As the bush grows, continue to trim off branches that won’t fit in the topiary. When it becomes full and starts to completely cover the topiary form, you can simply just trim off branches and blooms as needed to make it a uniform shape.
Good Rose Option
Any rose with the tendency to grow in a compact bush will work wonderfully as a topiary. A few options to consider are:
When thinking about how to trim rose bushes, a wall of roses may not have come to your mind, but it’s actually really important to know how to trim and train climbing roses in order for them to flourish.
How to Trim Rose Bushes that Climb
Step 1: Plan
First thing’s first. What are your roses going to climb? This can be something you purchase, like a trellis or an arbor, or it could even be a wall of a building.
Once you’ve decided and have the rose bush planted, it’s time to start training.
Step 2: Train
Start by taking a close look at your plant and choosing the strongest, most vigorous canes, or branches, at the base of your plant. Gently weave them into your structure and loosely tie them with some gardening twine.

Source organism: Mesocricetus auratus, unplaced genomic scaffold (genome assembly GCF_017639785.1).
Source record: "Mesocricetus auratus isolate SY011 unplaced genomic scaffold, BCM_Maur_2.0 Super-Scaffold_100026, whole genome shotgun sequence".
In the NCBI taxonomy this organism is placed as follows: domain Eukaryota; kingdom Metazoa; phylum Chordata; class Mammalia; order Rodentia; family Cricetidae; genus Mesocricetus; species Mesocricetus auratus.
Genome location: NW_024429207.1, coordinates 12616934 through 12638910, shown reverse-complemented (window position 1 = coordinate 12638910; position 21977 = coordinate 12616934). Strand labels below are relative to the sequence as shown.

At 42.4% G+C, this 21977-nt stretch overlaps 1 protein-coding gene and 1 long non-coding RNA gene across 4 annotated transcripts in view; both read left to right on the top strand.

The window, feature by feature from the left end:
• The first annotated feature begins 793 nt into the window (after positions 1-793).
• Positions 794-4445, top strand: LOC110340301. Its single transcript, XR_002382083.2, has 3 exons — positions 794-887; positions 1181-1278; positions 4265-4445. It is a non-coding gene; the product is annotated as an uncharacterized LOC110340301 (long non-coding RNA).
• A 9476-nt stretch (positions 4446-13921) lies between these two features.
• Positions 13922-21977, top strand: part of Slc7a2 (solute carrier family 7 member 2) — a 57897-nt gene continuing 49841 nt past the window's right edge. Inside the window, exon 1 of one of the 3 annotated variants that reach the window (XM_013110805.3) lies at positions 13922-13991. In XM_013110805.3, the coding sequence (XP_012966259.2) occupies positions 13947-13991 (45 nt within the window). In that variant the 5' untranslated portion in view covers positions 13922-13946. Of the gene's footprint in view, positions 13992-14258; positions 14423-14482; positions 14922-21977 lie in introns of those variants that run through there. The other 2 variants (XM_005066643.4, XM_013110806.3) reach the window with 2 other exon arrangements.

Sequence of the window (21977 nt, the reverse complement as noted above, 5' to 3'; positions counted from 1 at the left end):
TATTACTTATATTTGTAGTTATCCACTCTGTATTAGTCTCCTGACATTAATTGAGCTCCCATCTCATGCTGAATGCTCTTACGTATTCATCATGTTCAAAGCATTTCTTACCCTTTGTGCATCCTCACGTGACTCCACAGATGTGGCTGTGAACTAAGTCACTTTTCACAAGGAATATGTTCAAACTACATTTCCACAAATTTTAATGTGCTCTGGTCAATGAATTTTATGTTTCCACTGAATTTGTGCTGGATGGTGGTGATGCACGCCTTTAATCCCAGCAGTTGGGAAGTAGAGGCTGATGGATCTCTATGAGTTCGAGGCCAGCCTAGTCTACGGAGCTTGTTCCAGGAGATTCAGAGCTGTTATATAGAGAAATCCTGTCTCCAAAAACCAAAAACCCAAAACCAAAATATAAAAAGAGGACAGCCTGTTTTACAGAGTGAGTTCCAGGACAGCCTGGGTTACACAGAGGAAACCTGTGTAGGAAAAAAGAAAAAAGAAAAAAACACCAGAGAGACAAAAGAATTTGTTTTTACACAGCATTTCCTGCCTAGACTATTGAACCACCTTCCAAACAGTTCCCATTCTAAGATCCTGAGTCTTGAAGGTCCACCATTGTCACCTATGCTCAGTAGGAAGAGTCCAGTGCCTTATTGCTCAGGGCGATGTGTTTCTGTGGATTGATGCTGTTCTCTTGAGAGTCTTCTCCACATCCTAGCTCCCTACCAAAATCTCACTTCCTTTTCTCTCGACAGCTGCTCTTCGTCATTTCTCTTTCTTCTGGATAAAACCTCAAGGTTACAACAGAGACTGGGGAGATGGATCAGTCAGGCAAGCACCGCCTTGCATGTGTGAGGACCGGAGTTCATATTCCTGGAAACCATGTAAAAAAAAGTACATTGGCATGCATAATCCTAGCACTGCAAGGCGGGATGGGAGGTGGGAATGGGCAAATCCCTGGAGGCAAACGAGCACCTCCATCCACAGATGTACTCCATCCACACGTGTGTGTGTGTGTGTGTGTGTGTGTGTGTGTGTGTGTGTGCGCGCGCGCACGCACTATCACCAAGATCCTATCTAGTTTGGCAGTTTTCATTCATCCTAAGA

As your plant grows, continue to weave and secure branches and blooms.
Step 3: Trim
Knowing how to trim rose bushes comes into play as the bush continues to grow, which is quick, because climbing roses are notoriously vigorous growers.
Every few months, stand back and take notice of any growth that’s refusing to be weaved in. Simply trim those canes off at the main branch to keep it all looking in tip-top shape.
For an in-depth look at working with climbing roses, check out How to Train Climbing Roses in 6 Easy Steps.
Good Rose Option
Here are some climbing roses to take a closer look at:
Wrapping Up How to Trim Rose Bushes
Knowing how to trim rose bushes will take your garden a step further than simply knowing how and when to prune off dead or diseased branches. Trimming your rose bushes will allow you to take your gardening to the next level and help you create the landscaping of your dreams.
Want to know more about roses? Browse our Rose Section to learn more!